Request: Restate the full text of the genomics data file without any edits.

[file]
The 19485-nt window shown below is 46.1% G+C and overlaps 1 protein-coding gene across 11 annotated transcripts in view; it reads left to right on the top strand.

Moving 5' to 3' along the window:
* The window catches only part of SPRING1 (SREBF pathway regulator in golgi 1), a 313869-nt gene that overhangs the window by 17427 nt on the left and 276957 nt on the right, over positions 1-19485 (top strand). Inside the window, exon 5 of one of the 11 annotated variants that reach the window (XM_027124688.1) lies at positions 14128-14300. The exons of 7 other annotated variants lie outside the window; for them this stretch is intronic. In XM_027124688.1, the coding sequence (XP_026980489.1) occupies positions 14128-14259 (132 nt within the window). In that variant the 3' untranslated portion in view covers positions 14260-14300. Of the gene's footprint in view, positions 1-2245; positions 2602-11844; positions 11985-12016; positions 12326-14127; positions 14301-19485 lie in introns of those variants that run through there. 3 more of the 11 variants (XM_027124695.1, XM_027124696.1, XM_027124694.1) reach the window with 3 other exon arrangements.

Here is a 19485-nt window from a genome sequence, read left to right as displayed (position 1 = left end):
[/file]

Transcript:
The 19485-nt window shown below is 46.1% G+C and overlaps 1 protein-coding gene across 11 annotated transcripts in view; it reads left to right on the top strand.

Moving 5' to 3' along the window:
* The window catches only part of SPRING1 (SREBF pathway regulator in golgi 1), a 313869-nt gene that overhangs the window by 17427 nt on the left and 276957 nt on the right, over positions 1-19485 (top strand). Inside the window, exon 5 of one of the 11 annotated variants that reach the window (XM_027124688.1) lies at positions 14128-14300. The exons of 7 other annotated variants lie outside the window; for them this stretch is intronic. In XM_027124688.1, the coding sequence (XP_026980489.1) occupies positions 14128-14259 (132 nt within the window). In that variant the 3' untranslated portion in view covers positions 14260-14300. Of the gene's footprint in view, positions 1-2245; positions 2602-11844; positions 11985-12016; positions 12326-14127; positions 14301-19485 lie in introns of those variants that run through there. 3 more of the 11 variants (XM_027124695.1, XM_027124696.1, XM_027124694.1) reach the window with 3 other exon arrangements.

Here is a 19485-nt window from a genome sequence, read left to right as displayed (position 1 = left end):